Directed by: Jeremy Saulnier
Starring: Macon Blair, Devin Ratray, Amy Hargreaves, Kevin Kolack
In a world littered with brash marketing campaigns and Internet spoilers, the element of surprise, which remains so integral to the movie-going experience, is generally all but lost in contemporary filmmaking. Blue Ruin arrives in cinemas upon a wave of critical acclaim; praised for its subversive storytelling, gnawing tension, and assured central performance. All are undoubtedly present and correct, but they fail to highlight the film’s finest element. Much like its main character, Blue Ruin’s masterstroke is an unforeseen power. Unlike many modern films, it has the ability to shock, astonish, and ultimately, surprise you.
From the outset, director Jeremy Saulnier (who also wrote & photographed the film) continuously lulls both his audience and his lead into a false sense of security. We begin with a slow tracking shot through a typically ornate family home in the American suburbs. Within we find Dwight, whose bedraggled ginger beard and pale complexion do not suggest a life of domestic bliss. However, he’s clearly comfortable within his surroundings, until the sound of a car approaching causes his peace to be replaced by panic, a man concerned by what is outside trying to get in. Moments later we see Dwight hurriedly exit through a nearby window, revealing him to not be the owner, but the intruder.
In an almost entirely wordless opening, Saulnier meticulously draws-out his character’s bleak existence. Living out of a bullet-ridden Pontiac, Dwight’s life is one spent in isolation from the world around him; he’s a drifter with no one to turn to and nowhere to go. However, the news that a man responsible for the death of his parents is to be released from prison ignites a flame within this timid traveller, with Dwight taking to the open road intent on avenging his parent’s deaths.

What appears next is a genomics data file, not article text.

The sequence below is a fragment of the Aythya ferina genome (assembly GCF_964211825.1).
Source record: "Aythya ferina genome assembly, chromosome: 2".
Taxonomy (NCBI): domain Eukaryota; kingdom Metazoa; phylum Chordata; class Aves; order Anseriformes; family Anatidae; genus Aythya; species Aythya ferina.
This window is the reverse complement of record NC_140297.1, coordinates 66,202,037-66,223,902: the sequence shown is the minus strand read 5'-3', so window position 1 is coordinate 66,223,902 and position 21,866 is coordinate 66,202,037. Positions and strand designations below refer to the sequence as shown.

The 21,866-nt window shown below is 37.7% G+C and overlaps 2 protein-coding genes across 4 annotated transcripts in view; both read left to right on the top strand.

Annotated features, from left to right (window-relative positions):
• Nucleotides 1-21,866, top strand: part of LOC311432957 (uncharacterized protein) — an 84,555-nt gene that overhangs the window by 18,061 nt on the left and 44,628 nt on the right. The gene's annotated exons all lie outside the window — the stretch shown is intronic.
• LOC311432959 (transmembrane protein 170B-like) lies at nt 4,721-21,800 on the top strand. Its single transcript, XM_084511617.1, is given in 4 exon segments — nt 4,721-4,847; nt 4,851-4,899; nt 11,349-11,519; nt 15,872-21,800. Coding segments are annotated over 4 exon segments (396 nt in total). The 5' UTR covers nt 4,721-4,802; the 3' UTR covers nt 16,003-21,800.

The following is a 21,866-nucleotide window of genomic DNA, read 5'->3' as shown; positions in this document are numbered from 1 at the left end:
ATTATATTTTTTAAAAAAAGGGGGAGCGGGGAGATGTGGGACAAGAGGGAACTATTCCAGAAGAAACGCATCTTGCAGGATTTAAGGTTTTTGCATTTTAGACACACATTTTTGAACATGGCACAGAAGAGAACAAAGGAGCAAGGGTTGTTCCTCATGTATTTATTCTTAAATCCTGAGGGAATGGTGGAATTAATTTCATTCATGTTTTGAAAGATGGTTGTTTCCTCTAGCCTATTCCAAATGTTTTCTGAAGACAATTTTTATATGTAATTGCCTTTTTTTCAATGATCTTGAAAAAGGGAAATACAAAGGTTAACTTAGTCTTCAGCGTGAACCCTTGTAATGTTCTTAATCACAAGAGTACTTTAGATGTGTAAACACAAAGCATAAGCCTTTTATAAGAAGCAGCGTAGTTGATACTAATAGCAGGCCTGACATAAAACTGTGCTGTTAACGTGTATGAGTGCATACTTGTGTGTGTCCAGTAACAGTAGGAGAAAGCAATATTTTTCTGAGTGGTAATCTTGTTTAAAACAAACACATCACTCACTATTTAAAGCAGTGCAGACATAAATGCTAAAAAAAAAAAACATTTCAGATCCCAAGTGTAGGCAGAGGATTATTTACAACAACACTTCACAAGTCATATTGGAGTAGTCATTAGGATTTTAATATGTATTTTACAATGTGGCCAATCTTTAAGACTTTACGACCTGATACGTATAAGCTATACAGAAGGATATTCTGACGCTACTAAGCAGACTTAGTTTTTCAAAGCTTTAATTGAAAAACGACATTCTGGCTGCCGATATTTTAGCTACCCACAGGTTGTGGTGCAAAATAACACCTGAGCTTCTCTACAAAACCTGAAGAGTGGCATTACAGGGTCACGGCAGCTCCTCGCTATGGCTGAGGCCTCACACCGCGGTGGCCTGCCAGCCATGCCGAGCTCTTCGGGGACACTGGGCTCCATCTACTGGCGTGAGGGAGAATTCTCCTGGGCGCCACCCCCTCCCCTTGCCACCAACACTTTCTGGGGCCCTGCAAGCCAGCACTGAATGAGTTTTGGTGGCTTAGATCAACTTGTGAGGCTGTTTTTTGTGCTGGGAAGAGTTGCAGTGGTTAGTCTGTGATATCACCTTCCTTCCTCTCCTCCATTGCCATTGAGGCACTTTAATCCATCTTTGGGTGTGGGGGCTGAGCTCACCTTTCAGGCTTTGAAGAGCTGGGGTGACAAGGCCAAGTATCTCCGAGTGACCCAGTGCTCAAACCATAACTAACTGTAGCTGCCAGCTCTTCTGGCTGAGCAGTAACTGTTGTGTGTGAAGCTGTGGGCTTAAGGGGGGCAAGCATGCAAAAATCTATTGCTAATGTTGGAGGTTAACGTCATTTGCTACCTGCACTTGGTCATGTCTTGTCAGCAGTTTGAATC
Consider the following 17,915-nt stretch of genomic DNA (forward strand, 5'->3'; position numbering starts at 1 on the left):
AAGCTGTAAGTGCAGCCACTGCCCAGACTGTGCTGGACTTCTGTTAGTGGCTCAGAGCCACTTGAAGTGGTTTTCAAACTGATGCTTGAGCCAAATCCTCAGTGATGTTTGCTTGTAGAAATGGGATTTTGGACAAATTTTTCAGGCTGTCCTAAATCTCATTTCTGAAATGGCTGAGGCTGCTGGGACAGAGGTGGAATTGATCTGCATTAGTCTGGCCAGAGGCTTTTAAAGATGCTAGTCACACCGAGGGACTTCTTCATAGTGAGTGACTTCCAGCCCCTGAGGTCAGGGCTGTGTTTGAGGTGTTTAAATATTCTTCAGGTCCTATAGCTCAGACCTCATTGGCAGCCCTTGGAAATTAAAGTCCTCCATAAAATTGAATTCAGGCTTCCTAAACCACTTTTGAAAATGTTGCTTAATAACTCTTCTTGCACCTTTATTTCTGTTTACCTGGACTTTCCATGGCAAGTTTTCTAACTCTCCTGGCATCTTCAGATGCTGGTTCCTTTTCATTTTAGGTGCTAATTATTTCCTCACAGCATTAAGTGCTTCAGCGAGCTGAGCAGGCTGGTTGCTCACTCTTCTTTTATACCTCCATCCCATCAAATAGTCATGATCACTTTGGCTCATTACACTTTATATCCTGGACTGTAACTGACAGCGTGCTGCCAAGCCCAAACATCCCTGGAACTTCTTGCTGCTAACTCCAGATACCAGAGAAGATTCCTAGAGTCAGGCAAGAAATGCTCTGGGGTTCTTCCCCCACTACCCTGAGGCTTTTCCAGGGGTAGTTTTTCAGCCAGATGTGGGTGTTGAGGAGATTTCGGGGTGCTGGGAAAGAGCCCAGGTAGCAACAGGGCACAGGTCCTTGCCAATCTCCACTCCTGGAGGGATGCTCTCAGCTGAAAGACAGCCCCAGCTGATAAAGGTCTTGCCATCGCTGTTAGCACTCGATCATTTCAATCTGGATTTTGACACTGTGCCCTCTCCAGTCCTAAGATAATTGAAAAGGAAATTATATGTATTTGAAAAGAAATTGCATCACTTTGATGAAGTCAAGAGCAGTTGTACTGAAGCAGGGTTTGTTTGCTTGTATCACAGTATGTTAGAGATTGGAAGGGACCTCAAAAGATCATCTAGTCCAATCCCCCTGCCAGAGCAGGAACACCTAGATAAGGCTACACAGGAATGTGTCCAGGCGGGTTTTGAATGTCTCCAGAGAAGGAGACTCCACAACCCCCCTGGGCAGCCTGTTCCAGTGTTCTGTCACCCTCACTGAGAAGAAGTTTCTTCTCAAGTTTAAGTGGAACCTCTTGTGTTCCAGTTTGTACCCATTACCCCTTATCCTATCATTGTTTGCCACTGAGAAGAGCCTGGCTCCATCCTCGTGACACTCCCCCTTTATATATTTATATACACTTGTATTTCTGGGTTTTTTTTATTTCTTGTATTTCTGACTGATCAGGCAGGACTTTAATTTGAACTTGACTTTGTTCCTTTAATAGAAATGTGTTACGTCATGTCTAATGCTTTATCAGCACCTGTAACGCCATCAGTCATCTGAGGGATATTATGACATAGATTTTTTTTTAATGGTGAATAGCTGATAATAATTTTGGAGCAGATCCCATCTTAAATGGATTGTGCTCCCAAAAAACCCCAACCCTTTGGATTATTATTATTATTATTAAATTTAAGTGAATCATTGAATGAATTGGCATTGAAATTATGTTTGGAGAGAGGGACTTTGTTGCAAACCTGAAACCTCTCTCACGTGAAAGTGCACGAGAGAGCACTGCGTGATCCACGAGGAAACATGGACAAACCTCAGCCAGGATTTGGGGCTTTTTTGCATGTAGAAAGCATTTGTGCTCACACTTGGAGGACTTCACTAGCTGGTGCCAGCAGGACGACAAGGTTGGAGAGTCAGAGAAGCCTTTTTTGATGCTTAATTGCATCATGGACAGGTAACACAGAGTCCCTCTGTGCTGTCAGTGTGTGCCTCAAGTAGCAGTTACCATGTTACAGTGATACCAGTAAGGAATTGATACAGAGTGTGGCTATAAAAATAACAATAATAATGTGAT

Blurring the lines between intimate character study and bloody revenge thriller, Saulnier slowly begins to weave a richly textured parable on the effects of violence and death. That the film manages to narratively cover what any typical revenge flick would within the opening act speaks volumes of the filmmaker’s vision. Saulnier is a writer just as concerned with characters as he is with story, unafraid to examine the psychologically damaging after-effects of taking another man’s life. Along the way, there are also fairly astute comments made about America’s gun-culture and their right the bare arms; Dwight’s comment on how so much blood had been spilled over something comparatively inconsequential chillingly highlights the animalistic society that drives the world’s most powerful country.
Macon Blair’s magnificent multi-layered performance effectively channels the many elements of Saulnier’s script. Unlike the majority of revenge flicks that litter the box-office, the main character here is not one who develops an insatiable thirst for violence, but one simply determined to avenge what he has lost and protect what he has, by any means necessary. Throughout, the cold reality of his actions fails to build Dwight’s strength. His bumbling brushes with violence are as equally shocking to him as they are to the viewer. Saulnier masterly harnesses such moments to employ different emotional responses from the audience. He’s unafraid to show the stark reality of killing, but also happy to draw quiet moments of dark humour from Dwight’s situation.
That blend of darkly tinged comedy, visceral violence and intimate character portrait has caused many critics to rightly draw comparisons between Saulnier and the Coen Brothers. However, Saulnier deserves to be commended as a director in his own right. From behind the lens, the director bathes his story in many shades of blue, a colour that ironically represents peace and tranquility. Here it epitomises a life Dwight is slowly slipping further and further away from.
In light of the many highly publicised shootings that have befallen America of late, the film’s final message of how violence doesn’t solve problems could be considered forced. Yet the way Saulnier so naturally exudes his opinions feels sincere, even admirable. Both intelligent and exciting, Blue Ruin is a beacon of light in a genre that generally finds its brains merely splattered across the screen.